For the love of parrots
Kitted out in black T-shirts, carrying camera tripods converted into bird stands and their feathered friends calmly roosting on their shoulders, as the members of Oman Parrots Fans Club trooped in, families gathering at Rose Garden for iftar looked on curiously.
Moments later, when the club members get busy setting up the bird stands and settling the birds down under a gazebo, there are other onlookers – the feline variety – that salivate at the prospect of sinking their teeth and claws into the plump, well-fed birds.
The attention and unfamiliar surrounding make Faris al Zadjali’s one year old cockatiel - named Pikachu – nervous, prompting it to hop off the stand down to the grass. It’s the opportunity a resident cat of the garden was waiting for. Before Zadjali or anyone else realised it, the cat had seized the moment, making a dash with Pikachu lodged between its teeth. Alerted by the squawks and screams of the other birds in attendance, Zadjali gave chase scaring the cat to run for its life and release Pikachu. Zadjali walked back with Pikachu miraculously unscathed, only its feathers ruffled. “It’s not time for iftar yet, so the cat let Pikachu be,” Zadjali announced, as the other club members sighed in relief before going back to grooming and pampering their birds.
The Oman Parrots Fans Club is an offshoot of the Bird Fanciers and Pet Lovers Association, and as mandated for all organisations and clubs, is registered with the Ministry of Social Development. The club started two years ago and currently has close to 60 members of various nationalities.
Describing the objectives of the club, Marwan Khalil Zeynab – an active member spearheading its activities – said, “It is a platform to share experiences of breeding, grooming, raising and taking care of new birds. And more significantly, we want to popularise the hobby of keeping parrots.”
Among other birds, he has a Galah cockatoo named Fluffy who Marwan has raised for free flight. So Fluffy can fly away, if it decided to, and has to be kept on a leash on outings like this. A civil engineer by profession, he has been keeping birds since he was a little boy and knows the characteristics of various parrot species and subspecies.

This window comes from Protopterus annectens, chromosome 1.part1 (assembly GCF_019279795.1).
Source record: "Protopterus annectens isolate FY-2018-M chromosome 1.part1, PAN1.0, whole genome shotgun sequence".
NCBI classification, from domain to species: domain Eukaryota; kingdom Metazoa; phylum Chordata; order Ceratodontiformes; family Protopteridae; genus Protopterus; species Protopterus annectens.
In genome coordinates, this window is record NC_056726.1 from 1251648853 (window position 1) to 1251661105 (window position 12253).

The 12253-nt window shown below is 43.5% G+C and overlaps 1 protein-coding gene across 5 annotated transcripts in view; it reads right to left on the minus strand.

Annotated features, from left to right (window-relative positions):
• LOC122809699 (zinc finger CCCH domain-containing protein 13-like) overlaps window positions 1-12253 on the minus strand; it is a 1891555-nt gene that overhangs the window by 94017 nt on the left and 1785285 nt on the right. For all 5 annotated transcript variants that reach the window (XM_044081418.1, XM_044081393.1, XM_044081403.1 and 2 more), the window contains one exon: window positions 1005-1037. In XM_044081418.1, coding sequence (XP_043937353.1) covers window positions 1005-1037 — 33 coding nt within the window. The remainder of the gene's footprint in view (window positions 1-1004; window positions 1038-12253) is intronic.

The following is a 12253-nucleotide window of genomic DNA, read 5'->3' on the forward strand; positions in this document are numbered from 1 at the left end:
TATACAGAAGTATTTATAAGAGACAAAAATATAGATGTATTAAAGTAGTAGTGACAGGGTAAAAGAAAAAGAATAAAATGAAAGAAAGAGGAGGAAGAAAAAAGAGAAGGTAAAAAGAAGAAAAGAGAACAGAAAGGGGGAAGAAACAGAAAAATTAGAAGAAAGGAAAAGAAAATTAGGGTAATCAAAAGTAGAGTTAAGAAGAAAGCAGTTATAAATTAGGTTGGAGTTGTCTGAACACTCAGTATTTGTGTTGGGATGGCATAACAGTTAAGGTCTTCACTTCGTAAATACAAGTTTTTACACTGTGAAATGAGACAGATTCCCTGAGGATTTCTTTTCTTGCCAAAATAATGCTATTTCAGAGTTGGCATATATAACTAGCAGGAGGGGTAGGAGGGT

Identifying the other birds in attendance, he points towards Abdullah Rahim’s six month old Eclectus parrot called Nara. “There are very few species of parrots in which you can distinguish a male from a female. In the Eclectus parrot, the male of the species are green while the females have red, purple and blue plumage,” Marwan informed.
At the events the club is invited to present shows, it also helps dispel myths about parrots. “Chillies don’t make parrots talk; you can feed them chillies once a week. Avocado is poisonous for them, while tomatoes are acidic,” Marwan said.
The club’s shows present the parrots up close and personal to guests, allowing them to pet and cradle them, breaking any fears anyone may have of them. “Our shows help people understand that parrots are as good as and even better pets than dogs or any other animals kept as pets,” said Rubeesh Rashid, a member of the club based in Sohar.
The club has been regularly involved in the activities of orphanages and the Association for the Welfare of Handicapped Children. H H Sayyida Hujaija bint Jaifar al Said, chairperson of the association, recently invited the club to present a show at Kempinski Hotel Muscat for special needs children on the occasion of Qaranqasho. “Our children love the parrot shows. The club has consistently supported our activities. The therapeutic effect of birds and animals on physically and mentally challenged children is a well-searched subject.”
While that is an established fact, parrots’ cantankerous and noisy nature is also well known. Ali al Hadi, a banker who has a three year old Blue Fronted Amazon parrot called Bluey, said the noise and decibel levels of these birds can drive every owner at least once in their lifetime on the verge of getting rid of them. “We club members all have stories of incidents at home when we were instigated by our wives to sell off our birds. But then they themselves plead with us later not to do so,” admitted Sami al Musallam, another member of the club.